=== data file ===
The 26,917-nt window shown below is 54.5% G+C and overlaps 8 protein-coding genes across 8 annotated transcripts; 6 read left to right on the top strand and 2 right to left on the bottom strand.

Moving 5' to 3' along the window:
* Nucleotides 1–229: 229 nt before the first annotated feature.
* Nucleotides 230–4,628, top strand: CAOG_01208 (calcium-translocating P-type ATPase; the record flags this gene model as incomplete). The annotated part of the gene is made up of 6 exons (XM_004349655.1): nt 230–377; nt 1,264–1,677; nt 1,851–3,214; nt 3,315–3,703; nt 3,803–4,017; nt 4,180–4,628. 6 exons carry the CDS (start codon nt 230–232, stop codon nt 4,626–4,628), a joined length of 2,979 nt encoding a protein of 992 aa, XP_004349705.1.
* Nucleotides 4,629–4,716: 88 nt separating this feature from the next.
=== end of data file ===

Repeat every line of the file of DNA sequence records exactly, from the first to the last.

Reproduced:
The 26,917-nt window shown below is 54.5% G+C and overlaps 8 protein-coding genes across 8 annotated transcripts; 6 read left to right on the top strand and 2 right to left on the bottom strand.

Moving 5' to 3' along the window:
* Nucleotides 1–229: 229 nt before the first annotated feature.
* Nucleotides 230–4,628, top strand: CAOG_01208 (calcium-translocating P-type ATPase; the record flags this gene model as incomplete). The annotated part of the gene is made up of 6 exons (XM_004349655.1): nt 230–377; nt 1,264–1,677; nt 1,851–3,214; nt 3,315–3,703; nt 3,803–4,017; nt 4,180–4,628. 6 exons carry the CDS (start codon nt 230–232, stop codon nt 4,626–4,628), a joined length of 2,979 nt encoding a protein of 992 aa, XP_004349705.1.
* Nucleotides 4,629–4,716: 88 nt separating this feature from the next.